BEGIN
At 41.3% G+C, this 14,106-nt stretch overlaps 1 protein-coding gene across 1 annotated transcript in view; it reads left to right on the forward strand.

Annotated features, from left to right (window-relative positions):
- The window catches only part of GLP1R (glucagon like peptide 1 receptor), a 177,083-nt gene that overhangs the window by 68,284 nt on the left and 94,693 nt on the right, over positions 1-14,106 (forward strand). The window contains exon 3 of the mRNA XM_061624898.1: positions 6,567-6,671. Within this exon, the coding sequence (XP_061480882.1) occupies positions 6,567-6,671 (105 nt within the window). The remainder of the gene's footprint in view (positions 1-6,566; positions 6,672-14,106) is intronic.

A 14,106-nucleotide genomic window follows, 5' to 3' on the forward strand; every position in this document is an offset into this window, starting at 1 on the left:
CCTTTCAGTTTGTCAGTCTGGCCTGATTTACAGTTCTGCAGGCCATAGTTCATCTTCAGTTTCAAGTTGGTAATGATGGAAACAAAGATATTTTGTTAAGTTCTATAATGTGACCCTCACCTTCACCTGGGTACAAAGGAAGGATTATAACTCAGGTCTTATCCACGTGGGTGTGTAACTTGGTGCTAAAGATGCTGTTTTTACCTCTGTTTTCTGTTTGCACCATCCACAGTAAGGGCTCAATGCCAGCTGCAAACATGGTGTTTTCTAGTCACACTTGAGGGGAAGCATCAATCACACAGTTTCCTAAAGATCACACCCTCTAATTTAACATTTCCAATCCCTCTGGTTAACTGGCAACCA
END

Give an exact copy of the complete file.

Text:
At 41.3% G+C, this 14,106-nt stretch overlaps 1 protein-coding gene across 1 annotated transcript in view; it reads left to right on the forward strand.

Annotated features, from left to right (window-relative positions):
- The window catches only part of GLP1R (glucagon like peptide 1 receptor), a 177,083-nt gene that overhangs the window by 68,284 nt on the left and 94,693 nt on the right, over positions 1-14,106 (forward strand). The window contains exon 3 of the mRNA XM_061624898.1: positions 6,567-6,671. Within this exon, the coding sequence (XP_061480882.1) occupies positions 6,567-6,671 (105 nt within the window). The remainder of the gene's footprint in view (positions 1-6,566; positions 6,672-14,106) is intronic.

A 14,106-nucleotide genomic window follows, 5' to 3' on the forward strand; every position in this document is an offset into this window, starting at 1 on the left:
CCTTTCAGTTTGTCAGTCTGGCCTGATTTACAGTTCTGCAGGCCATAGTTCATCTTCAGTTTCAAGTTGGTAATGATGGAAACAAAGATATTTTGTTAAGTTCTATAATGTGACCCTCACCTTCACCTGGGTACAAAGGAAGGATTATAACTCAGGTCTTATCCACGTGGGTGTGTAACTTGGTGCTAAAGATGCTGTTTTTACCTCTGTTTTCTGTTTGCACCATCCACAGTAAGGGCTCAATGCCAGCTGCAAACATGGTGTTTTCTAGTCACACTTGAGGGGAAGCATCAATCACACAGTTTCCTAAAGATCACACCCTCTAATTTAACATTTCCAATCCCTCTGGTTAACTGGCAACCA